Sure, he had those great postseason games, but why do you pay attention to those and ignore these:
      87 ALCS: 8 IP, 6 ER,
      91 ALCS: 5.1 IP, 4 ER
      92 ALCS: 3.1 IP, 5 ER

      3. “, I compare him favorably to Curt Schilling”

      Well…they were both pitchers I suppose…Schilling had an ERA a half run lower while playing in an era with much greater offense. Schillings adjusted ERA as 27% better than his contemporaries over the course of his career, Morris’s was just 5% better. In 600 more innings, Morris struck out 600 FEWER batters and walked 700 MORE. Schilling and Morris aren’t similar at all, and comparing the two does no favors for Morris.

  12. wpjohnson - Dec 4, 2012 at 8:42 AM

    The Hall of Fame needs to be much more exclusive in adding members. Jack Morris is not a worthy candidate. His statistics are mediocre. The Hall has too many inductees now who were mediocre. When players like Morris are elected, it is an insult to the truly great pitchers who are there and who belong there.

    No Morris, please. And, Schilling doesn’t belong either. For once, protect the integrity of the Hall of Fame.

    • shynessismyelguapo - Dec 4, 2012 at 9:42 AM

      We wouldn’t want to taint the legacy of greatness left by High Pockets Kelly, Freddie Lindstrom and Lloyd Waner, would we?

      • rodtorfelson - Dec 4, 2012 at 10:15 AM

        Or Pee Wee Reese and George Kell.

        If you’re worried about lowering the bar to the HoF, it’s too late. That ship sailed a long time ago.

  13. tomemos - Dec 4, 2012 at 8:44 AM

    Jack Morris would be the first player elected to the Hall of Fame out of spite.

  14. simon94022 - Dec 4, 2012 at 9:11 AM

    Once they voted Rice in, it became the Hall of Pretty Good But Not Necessarily Great.

    There are more than a few voters out there who believe that Rice is more Hall-worthy than Barry Bonds, and that Morris deserves admission while Roger Clemens does not. This is just embarrassing.

  15. ha5ko - Dec 4, 2012 at 9:14 AM

    Ryne Sandberg, all time worst HOF’er ever bar none

    look at the numbers
    they say DOES NOT BELONG

    after Ryno, open the doors and let everyone in

    • shynessismyelguapo - Dec 4, 2012 at 9:23 AM

      You’re just trolling…right?

  16. shynessismyelguapo - Dec 4, 2012 at 9:23 AM

    My counter argument to everyone who attempts to justify the Morris’s high ERA by saying he “pitched to the score”:

    Put Clete Boyer in the Hall of Fame. He hit to the score.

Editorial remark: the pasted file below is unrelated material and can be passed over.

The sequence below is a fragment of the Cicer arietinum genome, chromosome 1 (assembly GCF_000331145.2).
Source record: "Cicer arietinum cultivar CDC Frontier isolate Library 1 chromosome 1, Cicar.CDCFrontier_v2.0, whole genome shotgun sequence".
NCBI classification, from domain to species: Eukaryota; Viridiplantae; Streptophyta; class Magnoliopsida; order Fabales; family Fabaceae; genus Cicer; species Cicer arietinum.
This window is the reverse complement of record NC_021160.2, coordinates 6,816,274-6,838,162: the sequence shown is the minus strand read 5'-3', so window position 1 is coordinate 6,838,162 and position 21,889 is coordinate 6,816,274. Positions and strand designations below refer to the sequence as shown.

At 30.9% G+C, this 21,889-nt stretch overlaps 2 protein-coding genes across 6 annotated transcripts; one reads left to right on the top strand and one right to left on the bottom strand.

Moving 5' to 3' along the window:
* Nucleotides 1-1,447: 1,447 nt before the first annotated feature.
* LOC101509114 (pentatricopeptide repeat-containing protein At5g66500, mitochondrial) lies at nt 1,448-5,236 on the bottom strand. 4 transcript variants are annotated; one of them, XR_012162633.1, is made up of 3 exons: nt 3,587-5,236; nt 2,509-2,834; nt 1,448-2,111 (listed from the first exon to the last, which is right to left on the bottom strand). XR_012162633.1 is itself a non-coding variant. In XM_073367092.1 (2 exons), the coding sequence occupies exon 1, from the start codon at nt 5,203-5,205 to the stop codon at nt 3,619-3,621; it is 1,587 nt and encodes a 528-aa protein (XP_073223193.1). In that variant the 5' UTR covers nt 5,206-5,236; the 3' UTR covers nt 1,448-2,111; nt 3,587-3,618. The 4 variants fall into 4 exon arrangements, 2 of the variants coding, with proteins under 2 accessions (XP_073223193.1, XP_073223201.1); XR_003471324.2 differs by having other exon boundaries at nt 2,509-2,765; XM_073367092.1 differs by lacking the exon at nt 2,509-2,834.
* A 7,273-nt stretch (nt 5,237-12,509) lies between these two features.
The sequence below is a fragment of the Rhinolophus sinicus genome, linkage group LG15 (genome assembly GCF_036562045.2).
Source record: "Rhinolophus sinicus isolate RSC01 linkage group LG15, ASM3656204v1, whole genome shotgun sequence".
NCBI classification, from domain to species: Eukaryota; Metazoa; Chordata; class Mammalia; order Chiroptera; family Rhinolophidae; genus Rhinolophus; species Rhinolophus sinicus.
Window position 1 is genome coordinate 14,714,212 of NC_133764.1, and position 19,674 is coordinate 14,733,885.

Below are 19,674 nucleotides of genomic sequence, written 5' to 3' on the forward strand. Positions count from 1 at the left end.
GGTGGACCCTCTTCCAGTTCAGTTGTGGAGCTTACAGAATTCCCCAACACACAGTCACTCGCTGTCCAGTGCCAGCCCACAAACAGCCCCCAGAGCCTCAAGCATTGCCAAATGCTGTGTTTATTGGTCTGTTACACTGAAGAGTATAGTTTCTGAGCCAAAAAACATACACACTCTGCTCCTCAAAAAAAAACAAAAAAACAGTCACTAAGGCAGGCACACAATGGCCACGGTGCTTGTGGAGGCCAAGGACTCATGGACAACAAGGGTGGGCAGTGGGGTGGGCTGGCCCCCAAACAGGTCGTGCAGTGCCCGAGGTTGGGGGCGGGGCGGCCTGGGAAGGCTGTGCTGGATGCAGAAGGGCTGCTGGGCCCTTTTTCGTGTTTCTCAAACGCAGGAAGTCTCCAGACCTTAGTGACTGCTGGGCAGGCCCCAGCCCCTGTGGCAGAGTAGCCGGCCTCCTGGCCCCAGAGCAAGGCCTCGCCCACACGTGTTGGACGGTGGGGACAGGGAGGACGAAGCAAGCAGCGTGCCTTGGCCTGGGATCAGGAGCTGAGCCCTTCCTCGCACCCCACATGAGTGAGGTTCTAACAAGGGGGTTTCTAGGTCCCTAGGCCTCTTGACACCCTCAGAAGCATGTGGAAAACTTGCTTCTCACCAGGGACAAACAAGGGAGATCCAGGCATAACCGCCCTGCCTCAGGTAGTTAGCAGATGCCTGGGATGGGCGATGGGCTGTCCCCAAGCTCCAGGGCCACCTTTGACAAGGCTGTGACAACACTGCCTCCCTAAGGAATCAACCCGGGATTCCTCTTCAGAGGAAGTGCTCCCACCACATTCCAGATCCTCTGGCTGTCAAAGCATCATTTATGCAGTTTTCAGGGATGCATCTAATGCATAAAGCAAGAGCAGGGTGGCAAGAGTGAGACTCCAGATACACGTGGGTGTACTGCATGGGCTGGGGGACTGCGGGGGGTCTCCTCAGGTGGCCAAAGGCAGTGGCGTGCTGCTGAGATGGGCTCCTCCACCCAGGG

17. goirishgo - Dec 4, 2012 at 10:00 AM

    His body of work was good enough to generate 20% support when his career was fresh in the voters’ minds. How exactly has that body of work improved in 13 years of inactivity?

    • ezthinking - Dec 4, 2012 at 10:58 AM

      Better writing? It seems if you bitch enough and get the right writers to devise a compelling story by using select facts, you get in the hall.

  18. AlohaMrHand - Dec 4, 2012 at 10:41 AM

    Pete Rose isn’t in yet Bert Blylevin is.Thats all you need to know about the Hall of Fame

  19. hushbrother - Dec 4, 2012 at 10:41 AM

    Every argument for Morris is a dumb one, but his candidacy really isn’t about arguments. It’s about the traditional writers taking a slap at the sabermetric crowd.

  20. zebbers - Dec 4, 2012 at 10:51 AM

    There are so many bad picks already in there.

  21. iranuke - Dec 4, 2012 at 11:12 AM

    Based on Wins Above Replacement (WAR), Mr. Morris is the 17th most qualified player on the Hall of Fame ballot. David Wells and Fred McGriff were worth more wins in their career than Mr. Morris was.

  22. weaselpuppy - Dec 4, 2012 at 11:30 AM

    Right, so we’ll keep on with shutting Tigers out of the HOF….Tram, Whitaker, Freehan….all should be in…carry on.

  23. Tick - Dec 4, 2012 at 11:37 AM

    Maybe I’m being flippant here, but besides a guy like Stieb, I don’t even see where Morris was a more dominant pitcher than Brett Saberhagen or Dave Stewart during a lot of the time frame that Morris pitched in and there’s certainly no one arguing for any of them to get inducted.

  24. shoehole - Dec 4, 2012 at 12:42 PM

    If I remember, Morris pitched a no hitter against the White Sox in the early to mid 80’s.
    Morris lost a lot of respect from his Tigers team and writers when he begged to be released so he could finish his years in Mn. After his contract with the Twins expired, he started jumping around to other teams and did not retire.
    By the way, how can you compare stats of Morris against outfielders?

  25. fanofevilempire - Dec 4, 2012 at 1:05 PM

    he sure does have a lot of Rings…………….
    he really suxs………………………
    I wonder how many of you actually saw him pitch…………………

    HOF is a popularity contest now………………………..

    bunch of bitter old writers who never even skip rope………………….

    and young guys who love making up new stats to prove they are smart………………..